And Reedy Creek, which Disney fans know as the namesake of the Reedy Creek Improvement District (the government that manages Walt Disney World Resort property), is one of the Everglades’ northernmost headwaters.
The Everglades are often thought of as a south Florida swampland, far from Orlando’s theme parks. But Reedy Creek and Shingle Creek, which runs along John Young Parkway (near Sea World and the Orange County Convention Center) are two of the Everglades’ earliest headwaters. They eventually lead to the Kissimmee River, a meandering flow through thousands of acres of wetlands, and on to Lake Okeechobee and the Everglades itself.
The Everglades watershed and the Everglades itself provide water to 40 percent of Florida’s residents, and its slow-moving nature allows it to absorb many feet of rain from summer deluges and hurricanes alike. But twentieth-century enterprise, from cattle ranches, vegetable farming, and subdivisions, ditched the wetlands and sent water hurtling south, bypassing its normal meanders and wetlands.
As late as the 1960s, the Kissimmee River was dredged into a 30-foot deep canal, eliminating its 103 miles of oxbows, wetlands, and floodplains. Animal life vanished. The bald eagle population diminished by 70 percent; 90 percent of waterfowl disappeared, and oxygen depletion destroyed fish populations.
But the dependent nature of Florida’s ecosystems meant the damage went further than the lost river. A typical rainy season now meant high water levels in reservoirs. When excess water was flushed to the coast from Lake Okeechobee and other holding basins, it devastated saltwater life in the Gulf of Mexico, Florida Bay, and the Atlantic Ocean.
Restoring the natural flow of water–slow, meandering drifts through miles-wide floodplains–has been a vital piece of Florida conservation and the region’s future. The Kissimmee River is midway through a restoration, partly funded by the U.S. Army Corps of Engineers, who first diverted the water. Wildlife populations responded almost immediately to the return of the floodplains and wetlands. And bald eagles have become a common sight even in the Disney resort area.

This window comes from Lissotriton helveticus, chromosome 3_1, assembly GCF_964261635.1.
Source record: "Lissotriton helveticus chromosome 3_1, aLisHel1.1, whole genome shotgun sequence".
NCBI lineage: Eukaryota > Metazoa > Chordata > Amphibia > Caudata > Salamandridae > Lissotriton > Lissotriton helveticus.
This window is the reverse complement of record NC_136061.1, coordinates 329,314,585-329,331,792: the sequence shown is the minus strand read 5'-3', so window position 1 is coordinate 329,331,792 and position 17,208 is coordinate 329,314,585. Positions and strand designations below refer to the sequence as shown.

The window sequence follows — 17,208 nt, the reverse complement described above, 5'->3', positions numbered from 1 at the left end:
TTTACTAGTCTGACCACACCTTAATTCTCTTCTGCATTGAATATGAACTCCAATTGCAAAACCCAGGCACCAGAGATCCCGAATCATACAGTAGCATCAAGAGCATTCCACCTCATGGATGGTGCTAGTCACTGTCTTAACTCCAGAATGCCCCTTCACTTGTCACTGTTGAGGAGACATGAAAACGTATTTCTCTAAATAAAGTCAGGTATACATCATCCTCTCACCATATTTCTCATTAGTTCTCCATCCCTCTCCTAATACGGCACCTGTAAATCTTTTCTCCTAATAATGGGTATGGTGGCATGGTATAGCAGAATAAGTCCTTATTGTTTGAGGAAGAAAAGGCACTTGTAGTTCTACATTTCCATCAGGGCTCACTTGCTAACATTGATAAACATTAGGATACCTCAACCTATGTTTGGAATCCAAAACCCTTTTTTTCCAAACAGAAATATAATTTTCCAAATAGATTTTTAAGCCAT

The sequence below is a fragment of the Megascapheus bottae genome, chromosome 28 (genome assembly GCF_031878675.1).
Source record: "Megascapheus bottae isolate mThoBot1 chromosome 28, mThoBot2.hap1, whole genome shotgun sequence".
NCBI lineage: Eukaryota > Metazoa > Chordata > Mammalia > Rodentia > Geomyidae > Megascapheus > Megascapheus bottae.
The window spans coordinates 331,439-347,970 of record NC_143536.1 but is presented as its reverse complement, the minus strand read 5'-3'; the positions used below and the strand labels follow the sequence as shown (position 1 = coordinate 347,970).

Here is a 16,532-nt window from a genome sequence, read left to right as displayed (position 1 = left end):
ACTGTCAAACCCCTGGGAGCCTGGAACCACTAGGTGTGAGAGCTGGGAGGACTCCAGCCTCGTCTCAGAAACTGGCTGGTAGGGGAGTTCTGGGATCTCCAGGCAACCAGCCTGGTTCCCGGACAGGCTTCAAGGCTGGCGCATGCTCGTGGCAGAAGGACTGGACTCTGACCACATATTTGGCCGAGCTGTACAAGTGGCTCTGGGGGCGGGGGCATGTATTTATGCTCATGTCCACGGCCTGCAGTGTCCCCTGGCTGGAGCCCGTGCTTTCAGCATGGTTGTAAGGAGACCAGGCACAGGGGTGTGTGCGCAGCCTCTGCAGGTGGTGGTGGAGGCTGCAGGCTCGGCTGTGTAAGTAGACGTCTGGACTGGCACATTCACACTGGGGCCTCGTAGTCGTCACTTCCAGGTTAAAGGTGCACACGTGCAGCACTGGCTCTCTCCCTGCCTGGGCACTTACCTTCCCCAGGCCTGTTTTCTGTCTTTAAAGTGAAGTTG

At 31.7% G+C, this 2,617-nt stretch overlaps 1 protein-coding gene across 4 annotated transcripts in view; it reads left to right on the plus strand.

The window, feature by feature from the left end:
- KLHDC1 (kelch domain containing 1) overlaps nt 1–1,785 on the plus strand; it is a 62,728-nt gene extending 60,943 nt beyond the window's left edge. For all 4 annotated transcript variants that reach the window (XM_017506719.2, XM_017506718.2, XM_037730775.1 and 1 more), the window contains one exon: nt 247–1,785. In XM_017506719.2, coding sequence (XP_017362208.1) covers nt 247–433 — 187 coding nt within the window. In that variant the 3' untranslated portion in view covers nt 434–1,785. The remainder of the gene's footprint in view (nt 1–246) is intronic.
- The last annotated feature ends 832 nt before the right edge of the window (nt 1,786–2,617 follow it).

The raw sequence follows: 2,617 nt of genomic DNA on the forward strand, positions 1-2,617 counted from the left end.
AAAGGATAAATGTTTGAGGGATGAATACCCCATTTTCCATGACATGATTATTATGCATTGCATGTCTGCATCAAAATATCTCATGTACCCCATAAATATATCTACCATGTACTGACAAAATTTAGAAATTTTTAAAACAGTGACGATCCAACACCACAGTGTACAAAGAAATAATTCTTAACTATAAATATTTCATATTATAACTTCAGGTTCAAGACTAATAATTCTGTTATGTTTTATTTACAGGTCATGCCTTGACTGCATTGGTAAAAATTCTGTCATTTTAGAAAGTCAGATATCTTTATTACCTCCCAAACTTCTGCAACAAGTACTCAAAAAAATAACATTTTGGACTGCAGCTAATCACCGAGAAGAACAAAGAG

Visiting the Disney Wilderness Preserve
Seemingly a thousand miles away from civilization (but really about 27 miles from the Magic Kingdom), an interpretive center welcomes guests to the wilderness. Outside the doors of this Green Building, a 2.5 mile hiking trail beckons, giving visitors a sampling of natural Florida. The paths wander through saw palmetto (a dense shrub that resembles a palm tree) thickets, to the cypress-ringed beauty of Lake Russell, to longleaf pine flatlands and oak hammocks.
Ranging out into the Florida scrub and wetlands, even on a well-marked gravel path, requires a certain amount of outfitting and timing. Mornings are best, especially in the summer months, to avoid the heat of the day and afternoon thunderstorms. There isn’t much shade in these habitats, so a hat is a good idea. Sunblock, drinking water, closed shoes, and a generous application of insect repellant are a must. If you’re visiting in the rainy season (June-October) or after a significant rainfall, expect some trails to have wet or flooded patches.
The Disney Wilderness Preserve is located at 2700 Scrub Jay Trail, Kissimmee, FL, 34759. Typical hours are Sunday-Friday, 9 AM- 5 PM. Trails may be closed for inclement weather or bad conditions. Call ahead at 507-935-0002 to check on operating hours, trail conditions, or guided trail opportunities. Some areas of the preserve are only available on guided tours, including southern areas where the endangered Florida Scrub Jay nests. Visit The Disney Wilderness Preserve at nature.org for more information.